We know that this promised King whom the Jews called Messiah was Jesus Christ who rules over the hearts of men everywhere; but the Jews thought that it meant a king like Herod or the emperor Tiberius, only better and wiser, who should live in a palace at Jerusalem, their chief city, and make all lands obey his will. This hope made the Jews very restless and unhappy under the Roman power. They were always looking for the coming of this mighty King of the Jews, who should lead them to conquer the earth.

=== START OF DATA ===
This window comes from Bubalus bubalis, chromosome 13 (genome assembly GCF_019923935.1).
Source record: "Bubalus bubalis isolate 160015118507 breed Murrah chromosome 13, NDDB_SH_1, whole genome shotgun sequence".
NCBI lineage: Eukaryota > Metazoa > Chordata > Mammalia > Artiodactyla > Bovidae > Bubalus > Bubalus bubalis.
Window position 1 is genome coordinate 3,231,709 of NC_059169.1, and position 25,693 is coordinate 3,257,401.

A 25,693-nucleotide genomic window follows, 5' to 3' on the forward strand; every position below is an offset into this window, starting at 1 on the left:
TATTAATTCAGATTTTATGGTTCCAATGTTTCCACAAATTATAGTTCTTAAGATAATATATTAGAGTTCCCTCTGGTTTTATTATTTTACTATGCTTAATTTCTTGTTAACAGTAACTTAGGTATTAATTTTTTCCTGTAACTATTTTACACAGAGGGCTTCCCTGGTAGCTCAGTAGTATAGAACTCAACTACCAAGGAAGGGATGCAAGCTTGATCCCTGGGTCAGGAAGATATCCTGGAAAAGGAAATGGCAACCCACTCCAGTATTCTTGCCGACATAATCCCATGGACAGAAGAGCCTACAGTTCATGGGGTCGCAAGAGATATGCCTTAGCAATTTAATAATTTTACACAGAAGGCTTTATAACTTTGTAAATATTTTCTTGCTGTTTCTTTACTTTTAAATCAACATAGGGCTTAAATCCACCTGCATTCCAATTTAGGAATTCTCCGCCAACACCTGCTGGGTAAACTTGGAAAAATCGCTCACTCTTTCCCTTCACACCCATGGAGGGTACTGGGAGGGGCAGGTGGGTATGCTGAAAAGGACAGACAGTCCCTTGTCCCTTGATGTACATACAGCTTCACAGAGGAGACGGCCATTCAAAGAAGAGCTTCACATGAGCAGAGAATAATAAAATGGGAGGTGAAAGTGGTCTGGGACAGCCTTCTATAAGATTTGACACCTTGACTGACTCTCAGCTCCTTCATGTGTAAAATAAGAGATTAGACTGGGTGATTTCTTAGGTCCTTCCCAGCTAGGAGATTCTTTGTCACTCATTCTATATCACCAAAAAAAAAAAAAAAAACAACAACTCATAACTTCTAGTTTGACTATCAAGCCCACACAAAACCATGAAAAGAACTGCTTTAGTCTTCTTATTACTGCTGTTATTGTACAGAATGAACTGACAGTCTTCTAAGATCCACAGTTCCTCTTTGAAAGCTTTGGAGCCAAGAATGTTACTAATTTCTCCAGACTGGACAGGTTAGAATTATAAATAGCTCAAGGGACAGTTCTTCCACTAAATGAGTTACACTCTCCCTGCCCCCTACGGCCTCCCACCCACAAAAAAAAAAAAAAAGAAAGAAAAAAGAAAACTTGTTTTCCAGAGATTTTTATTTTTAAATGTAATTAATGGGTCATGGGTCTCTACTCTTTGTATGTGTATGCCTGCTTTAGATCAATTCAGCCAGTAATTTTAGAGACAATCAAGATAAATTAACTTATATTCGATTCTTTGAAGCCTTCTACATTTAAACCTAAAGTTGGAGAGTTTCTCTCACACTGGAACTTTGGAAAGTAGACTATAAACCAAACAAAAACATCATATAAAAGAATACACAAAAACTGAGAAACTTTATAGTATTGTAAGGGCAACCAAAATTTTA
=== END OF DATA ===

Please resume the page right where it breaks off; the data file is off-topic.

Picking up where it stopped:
In their worship the Jews were different from all the rest of the world. Every other people had gods of wood and stone, images before which they bowed and to which they gave offerings. In all the cities of that world were temples and altars to these idols, made by the hands of men. But in the land of the Jews were no images, no idol-temples, and no offerings to man-made gods. The Jews, whether in Palestine or in other lands, worshipped the One God who was unseen, the God to whom we also pray. In their chief city, Jerusalem, was a splendid temple where God was worshipped; and in every Jewish city and town were churches, where the people met to read the Bible, to sing the psalms of David, to offer prayer to God, and to talk together about God's laws. These churches were called "synagogues," and wherever Jews lived, synagogues were to be found. The Jews looked with great contempt upon the idol-worship of other nations, and were proud of the fact that ever since the days of their father Abraham; they had worshipped only the Lord God.